The city’s zero-waste plan calls for a reduction in household trash, yard clippings and paper, the elimination of certain kinds of plastics and an increase in recycling efforts from residents, businesses and city officials, she said.
The plan would not impose mandatory reductions but will act as a guidebook for a city constantly on the lookout for ways to reduce its carbon footprint, Teaford said.
The city is studying ways to eliminate polystyrene foam, a generic Styrofoam, and in October the city asked employees to use tap water instead of water bottles during official meetings and City Hall proceedings to cut down on waste.
But significant challenges remain, said Teaford, who hopes residents and businesses will heed the city’s conservationist calls and is expected to set 2040 as the year by which the city can achieve zero waste.
“This is a plan and a program that will take several years to roll out,” she said. “We can’t just go after one item and expect to hit zero waste. People can leave yard clippings on their lawn so it goes back into the Earth, people can consume less and, in terms of technology, ask themselves, ‘Do I really need to buy this item?’ We all love the newest gadgets, but do we have to have a new phone every six months? We’re left with an awful lot of electronic waste.”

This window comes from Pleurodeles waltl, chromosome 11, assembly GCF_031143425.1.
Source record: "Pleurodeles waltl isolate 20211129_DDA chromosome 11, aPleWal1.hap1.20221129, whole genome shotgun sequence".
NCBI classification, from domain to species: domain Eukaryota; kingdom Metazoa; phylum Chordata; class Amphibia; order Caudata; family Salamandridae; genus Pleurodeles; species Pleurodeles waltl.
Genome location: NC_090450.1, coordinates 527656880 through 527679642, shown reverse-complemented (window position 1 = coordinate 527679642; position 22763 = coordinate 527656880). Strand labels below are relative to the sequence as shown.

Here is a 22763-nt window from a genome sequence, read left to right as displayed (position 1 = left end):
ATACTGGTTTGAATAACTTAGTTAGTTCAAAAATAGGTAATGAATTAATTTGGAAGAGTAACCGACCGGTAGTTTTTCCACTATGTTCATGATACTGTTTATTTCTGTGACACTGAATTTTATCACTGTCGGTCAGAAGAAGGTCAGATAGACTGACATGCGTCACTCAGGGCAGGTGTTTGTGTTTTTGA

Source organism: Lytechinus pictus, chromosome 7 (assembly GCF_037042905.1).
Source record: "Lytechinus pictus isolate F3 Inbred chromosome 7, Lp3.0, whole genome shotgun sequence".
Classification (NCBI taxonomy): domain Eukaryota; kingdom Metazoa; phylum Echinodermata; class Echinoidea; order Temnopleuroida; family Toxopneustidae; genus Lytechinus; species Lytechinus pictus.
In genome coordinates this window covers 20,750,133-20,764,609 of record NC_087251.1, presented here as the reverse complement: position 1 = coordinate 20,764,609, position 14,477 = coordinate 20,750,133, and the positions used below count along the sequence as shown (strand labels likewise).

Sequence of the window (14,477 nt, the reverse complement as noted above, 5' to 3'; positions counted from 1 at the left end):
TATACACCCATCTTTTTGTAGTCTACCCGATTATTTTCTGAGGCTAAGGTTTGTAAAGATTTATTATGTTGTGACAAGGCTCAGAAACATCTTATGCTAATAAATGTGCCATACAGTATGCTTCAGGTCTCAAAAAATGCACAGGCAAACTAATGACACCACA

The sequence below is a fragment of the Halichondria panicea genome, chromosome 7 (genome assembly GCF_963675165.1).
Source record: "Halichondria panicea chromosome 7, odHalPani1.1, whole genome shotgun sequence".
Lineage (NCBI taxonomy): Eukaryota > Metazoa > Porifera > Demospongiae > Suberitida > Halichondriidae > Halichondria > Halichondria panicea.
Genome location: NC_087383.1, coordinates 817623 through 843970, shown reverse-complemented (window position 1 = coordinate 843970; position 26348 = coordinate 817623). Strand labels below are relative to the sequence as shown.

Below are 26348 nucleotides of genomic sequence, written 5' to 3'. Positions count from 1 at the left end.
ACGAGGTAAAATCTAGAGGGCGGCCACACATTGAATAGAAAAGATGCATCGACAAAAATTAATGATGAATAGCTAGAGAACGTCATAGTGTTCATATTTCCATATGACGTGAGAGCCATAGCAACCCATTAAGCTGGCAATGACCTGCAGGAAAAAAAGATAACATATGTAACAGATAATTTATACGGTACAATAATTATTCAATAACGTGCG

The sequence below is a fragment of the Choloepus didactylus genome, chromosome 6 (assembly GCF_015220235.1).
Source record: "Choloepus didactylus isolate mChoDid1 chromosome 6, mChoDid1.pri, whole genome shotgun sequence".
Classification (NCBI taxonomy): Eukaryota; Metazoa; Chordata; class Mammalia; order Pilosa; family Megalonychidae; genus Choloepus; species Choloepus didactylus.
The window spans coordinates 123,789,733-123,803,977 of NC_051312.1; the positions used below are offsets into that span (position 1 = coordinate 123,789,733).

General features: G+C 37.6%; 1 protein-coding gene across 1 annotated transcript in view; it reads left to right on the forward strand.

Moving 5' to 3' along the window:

Since the city began collecting recycled materials in 1982, and began using automated trash can arms to lift its trash bins in 1993, curbside pickup of recyclables has grown slowly, said Kreigh Hampel, the city’s recycling coordinator.
“We’re at half the capacity we could be if everyone participated,” he said. “If everyone was recycling, we could get to twice what we normally do.”
Last year, the city generated 9,000 tons of recycled material, though as much as 25% of all refuse found in recycled bins are not recyclable, he said.